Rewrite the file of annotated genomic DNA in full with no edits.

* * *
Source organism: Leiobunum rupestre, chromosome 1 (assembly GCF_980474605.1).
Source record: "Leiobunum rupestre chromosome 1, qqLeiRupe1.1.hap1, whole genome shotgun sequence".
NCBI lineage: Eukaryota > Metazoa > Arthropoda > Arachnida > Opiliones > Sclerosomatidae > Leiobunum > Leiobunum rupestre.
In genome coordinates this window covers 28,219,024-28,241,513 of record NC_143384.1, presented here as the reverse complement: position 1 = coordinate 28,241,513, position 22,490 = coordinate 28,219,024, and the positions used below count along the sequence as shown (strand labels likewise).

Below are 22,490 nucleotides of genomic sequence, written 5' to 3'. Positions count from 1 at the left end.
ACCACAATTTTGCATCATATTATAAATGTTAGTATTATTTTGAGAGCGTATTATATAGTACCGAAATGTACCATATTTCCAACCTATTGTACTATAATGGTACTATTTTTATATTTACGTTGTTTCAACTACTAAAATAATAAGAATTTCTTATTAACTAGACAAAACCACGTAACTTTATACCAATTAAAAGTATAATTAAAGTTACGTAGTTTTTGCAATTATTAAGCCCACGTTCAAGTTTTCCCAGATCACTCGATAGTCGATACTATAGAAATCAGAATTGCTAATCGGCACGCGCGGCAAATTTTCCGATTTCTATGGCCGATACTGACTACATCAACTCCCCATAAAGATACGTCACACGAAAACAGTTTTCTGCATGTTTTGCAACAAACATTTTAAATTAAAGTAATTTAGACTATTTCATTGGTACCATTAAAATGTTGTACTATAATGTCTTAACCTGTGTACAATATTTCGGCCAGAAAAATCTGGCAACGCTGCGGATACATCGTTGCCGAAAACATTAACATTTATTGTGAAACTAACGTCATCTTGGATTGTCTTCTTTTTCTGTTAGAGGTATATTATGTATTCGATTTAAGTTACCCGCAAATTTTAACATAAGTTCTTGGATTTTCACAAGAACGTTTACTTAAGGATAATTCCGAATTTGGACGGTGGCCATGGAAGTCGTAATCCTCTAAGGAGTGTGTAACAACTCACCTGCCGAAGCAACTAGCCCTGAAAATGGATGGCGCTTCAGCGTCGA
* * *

Source organism: Leiobunum rupestre, chromosome 1 (assembly GCF_980474605.1).
Source record: "Leiobunum rupestre chromosome 1, qqLeiRupe1.1.hap1, whole genome shotgun sequence".
NCBI lineage: Eukaryota > Metazoa > Arthropoda > Arachnida > Opiliones > Sclerosomatidae > Leiobunum > Leiobunum rupestre.
In genome coordinates this window covers 28,219,024-28,241,513 of record NC_143384.1, presented here as the reverse complement: position 1 = coordinate 28,241,513, position 22,490 = coordinate 28,219,024, and the positions used below count along the sequence as shown (strand labels likewise).

Below are 22,490 nucleotides of genomic sequence, written 5' to 3'. Positions count from 1 at the left end.
ACCACAATTTTGCATCATATTATAAATGTTAGTATTATTTTGAGAGCGTATTATATAGTACCGAAATGTACCATATTTCCAACCTATTGTACTATAATGGTACTATTTTTATATTTACGTTGTTTCAACTACTAAAATAATAAGAATTTCTTATTAACTAGACAAAACCACGTAACTTTATACCAATTAAAAGTATAATTAAAGTTACGTAGTTTTTGCAATTATTAAGCCCACGTTCAAGTTTTCCCAGATCACTCGATAGTCGATACTATAGAAATCAGAATTGCTAATCGGCACGCGCGGCAAATTTTCCGATTTCTATGGCCGATACTGACTACATCAACTCCCCATAAAGATACGTCACACGAAAACAGTTTTCTGCATGTTTTGCAACAAACATTTTAAATTAAAGTAATTTAGACTATTTCATTGGTACCATTAAAATGTTGTACTATAATGTCTTAACCTGTGTACAATATTTCGGCCAGAAAAATCTGGCAACGCTGCGGATACATCGTTGCCGAAAACATTAACATTTATTGTGAAACTAACGTCATCTTGGATTGTCTTCTTTTTCTGTTAGAGGTATATTATGTATTCGATTTAAGTTACCCGCAAATTTTAACATAAGTTCTTGGATTTTCACAAGAACGTTTACTTAAGGATAATTCCGAATTTGGACGGTGGCCATGGAAGTCGTAATCCTCTAAGGAGTGTGTAACAACTCACCTGCCGAAGCAACTAGCCCTGAAAATGGATGGCGCTTCAGCGTCGA